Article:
translating character

-ddeleting the character
-scompressing multiple consecutive character
-ccomplementing values of expression
//converts loweracase to uppercase
tr '[a-z]' '[A-Z]' < logs.txt
tr -d '[]' < logs.txt

grep command

used for searching and manipulating text patterns within files.

grep 'Inverter' access.log | tail -5
//for case insensitive search add -i
grep -i 'inverter' access.log
grep '^12' access.log
grep '8[1-9]' marks

pattern matching

*to match zero or more occurrences of the previous character
[pqrs]character class- to match a single character p,q,r or s
[^pqrs]to match a single char which is not p,q,r or s
^patternto match the pattern at the beginning of the line
pattern$to match the pattern as a whole line
^$to match lines containing nothing
+match one or more occurrences of previous char
?match zero or one occurrence of the previous char
pattern1|pattern2to match pattern1 or pattern2
(Fin|Eng)landto match Finland or England

cp command

used to copy files and directories

cp [options] source destination
-i or interactivePrompts before overwriting.
-r or -RRecursively copies directories.
-u or updateCopies only when the source file is newer than the destination file or when the destination file is missing.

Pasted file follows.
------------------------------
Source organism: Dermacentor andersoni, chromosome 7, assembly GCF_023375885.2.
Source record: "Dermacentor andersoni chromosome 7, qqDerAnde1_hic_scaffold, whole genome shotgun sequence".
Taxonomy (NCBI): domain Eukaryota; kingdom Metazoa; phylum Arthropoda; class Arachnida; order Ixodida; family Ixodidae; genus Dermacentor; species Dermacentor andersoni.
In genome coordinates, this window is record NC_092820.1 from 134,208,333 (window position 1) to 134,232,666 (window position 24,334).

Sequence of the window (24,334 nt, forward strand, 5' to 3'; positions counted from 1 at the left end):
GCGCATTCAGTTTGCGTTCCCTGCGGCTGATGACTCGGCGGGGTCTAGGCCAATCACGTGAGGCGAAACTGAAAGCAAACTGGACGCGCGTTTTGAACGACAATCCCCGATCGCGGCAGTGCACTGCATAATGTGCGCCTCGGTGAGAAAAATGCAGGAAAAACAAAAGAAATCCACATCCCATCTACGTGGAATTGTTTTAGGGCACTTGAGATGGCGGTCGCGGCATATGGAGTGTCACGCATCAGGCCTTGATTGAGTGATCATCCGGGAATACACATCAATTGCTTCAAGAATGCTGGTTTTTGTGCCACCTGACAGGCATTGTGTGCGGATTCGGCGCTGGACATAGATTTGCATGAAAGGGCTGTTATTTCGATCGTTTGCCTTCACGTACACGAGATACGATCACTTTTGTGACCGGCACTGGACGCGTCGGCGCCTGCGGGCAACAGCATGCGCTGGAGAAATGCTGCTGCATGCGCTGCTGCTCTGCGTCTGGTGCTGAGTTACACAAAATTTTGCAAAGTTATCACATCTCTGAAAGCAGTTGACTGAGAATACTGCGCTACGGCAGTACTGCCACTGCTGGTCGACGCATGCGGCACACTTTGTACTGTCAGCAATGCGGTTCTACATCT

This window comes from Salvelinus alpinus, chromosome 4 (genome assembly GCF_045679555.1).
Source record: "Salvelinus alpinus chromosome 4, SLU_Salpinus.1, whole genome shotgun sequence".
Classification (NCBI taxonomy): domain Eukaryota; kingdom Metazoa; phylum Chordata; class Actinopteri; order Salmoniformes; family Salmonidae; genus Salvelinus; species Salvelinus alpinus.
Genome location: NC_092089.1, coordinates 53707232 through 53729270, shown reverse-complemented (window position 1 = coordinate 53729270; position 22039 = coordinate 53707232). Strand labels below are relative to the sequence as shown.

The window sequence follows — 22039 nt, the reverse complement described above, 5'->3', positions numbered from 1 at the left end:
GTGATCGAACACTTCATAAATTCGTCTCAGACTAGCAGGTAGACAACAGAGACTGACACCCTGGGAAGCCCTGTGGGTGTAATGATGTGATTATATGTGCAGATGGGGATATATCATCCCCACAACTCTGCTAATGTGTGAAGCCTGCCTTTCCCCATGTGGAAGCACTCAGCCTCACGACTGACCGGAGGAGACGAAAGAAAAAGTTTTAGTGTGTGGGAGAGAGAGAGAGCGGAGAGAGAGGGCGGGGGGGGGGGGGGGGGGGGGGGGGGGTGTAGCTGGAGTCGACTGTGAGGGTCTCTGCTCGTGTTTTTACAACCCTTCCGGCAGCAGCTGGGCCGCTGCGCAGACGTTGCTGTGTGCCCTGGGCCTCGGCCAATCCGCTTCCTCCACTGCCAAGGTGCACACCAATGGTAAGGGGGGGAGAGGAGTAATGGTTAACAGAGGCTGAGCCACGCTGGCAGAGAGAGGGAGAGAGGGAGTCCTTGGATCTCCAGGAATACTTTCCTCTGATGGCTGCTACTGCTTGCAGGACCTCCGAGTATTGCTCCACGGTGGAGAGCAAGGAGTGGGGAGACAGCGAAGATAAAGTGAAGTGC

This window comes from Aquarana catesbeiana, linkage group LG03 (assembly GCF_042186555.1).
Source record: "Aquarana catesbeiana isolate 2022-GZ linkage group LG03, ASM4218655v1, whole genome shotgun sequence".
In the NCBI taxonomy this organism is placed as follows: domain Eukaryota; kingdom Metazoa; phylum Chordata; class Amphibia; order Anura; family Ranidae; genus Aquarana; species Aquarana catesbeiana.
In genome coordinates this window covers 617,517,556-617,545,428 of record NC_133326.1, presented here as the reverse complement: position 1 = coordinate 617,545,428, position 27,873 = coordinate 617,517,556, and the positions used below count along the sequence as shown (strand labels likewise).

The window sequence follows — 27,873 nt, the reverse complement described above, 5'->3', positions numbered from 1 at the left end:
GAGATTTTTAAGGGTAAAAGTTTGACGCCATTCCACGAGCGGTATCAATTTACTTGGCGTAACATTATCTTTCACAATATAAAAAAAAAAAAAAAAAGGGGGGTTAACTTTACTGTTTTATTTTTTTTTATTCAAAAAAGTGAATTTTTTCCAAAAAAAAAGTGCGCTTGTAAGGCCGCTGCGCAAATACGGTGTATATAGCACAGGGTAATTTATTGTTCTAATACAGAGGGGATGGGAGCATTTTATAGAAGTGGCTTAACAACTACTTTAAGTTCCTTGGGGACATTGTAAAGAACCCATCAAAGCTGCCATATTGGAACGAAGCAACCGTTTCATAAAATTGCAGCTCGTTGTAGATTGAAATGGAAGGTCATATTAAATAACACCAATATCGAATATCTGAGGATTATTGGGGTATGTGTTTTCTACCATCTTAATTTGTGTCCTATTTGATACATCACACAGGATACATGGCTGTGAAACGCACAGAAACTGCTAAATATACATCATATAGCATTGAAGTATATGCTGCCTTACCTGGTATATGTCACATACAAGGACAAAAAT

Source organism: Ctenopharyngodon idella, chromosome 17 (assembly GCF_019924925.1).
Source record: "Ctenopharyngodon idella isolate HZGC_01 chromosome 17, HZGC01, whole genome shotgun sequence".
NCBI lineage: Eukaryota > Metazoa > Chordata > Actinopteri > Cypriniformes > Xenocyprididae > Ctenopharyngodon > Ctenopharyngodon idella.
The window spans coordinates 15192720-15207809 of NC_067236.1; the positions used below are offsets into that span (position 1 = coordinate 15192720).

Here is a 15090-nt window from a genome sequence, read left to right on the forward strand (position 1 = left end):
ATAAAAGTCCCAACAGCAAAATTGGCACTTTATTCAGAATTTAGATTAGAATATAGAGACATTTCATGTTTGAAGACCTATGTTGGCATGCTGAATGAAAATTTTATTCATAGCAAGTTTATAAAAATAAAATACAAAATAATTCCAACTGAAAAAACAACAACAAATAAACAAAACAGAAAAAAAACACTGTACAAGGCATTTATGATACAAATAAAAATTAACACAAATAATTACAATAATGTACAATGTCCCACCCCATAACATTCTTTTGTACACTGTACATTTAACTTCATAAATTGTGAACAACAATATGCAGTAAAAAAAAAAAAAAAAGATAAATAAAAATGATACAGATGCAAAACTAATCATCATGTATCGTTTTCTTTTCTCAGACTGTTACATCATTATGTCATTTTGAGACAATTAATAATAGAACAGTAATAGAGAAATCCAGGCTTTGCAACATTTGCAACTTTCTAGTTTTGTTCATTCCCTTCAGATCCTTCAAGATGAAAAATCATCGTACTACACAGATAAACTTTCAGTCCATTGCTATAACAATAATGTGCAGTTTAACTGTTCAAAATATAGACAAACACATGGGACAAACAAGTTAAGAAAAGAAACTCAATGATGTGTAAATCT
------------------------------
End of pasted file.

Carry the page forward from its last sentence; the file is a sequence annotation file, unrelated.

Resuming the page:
-v or verboseShows files being copied.
-a or archivesPreserves attributes and copies directories recursively.
-b or backuptake backup of destination
  • copy a file
cp file1.txt file2.txt
  • copying multiple files into directory
cp file1.txt file2.txt file3.txt /path/to/destination/

mv command

to move or rename files. Like cp command, it will moved to the destination location but the source copy is deleted

  • -b or –backup
  • -i or –interactive
  • -u or update
  • -n or -no-clobber
mv file1.txt /backup_dir/file2.txt

Access Permissions

Types of Permissions

  1. Read (r): Allows viewing the contents of the file or directory.
  2. Write (w): Allows modifying the contents of the file or directory.
  3. Execute (x): Allows executing the file or accessing the directory.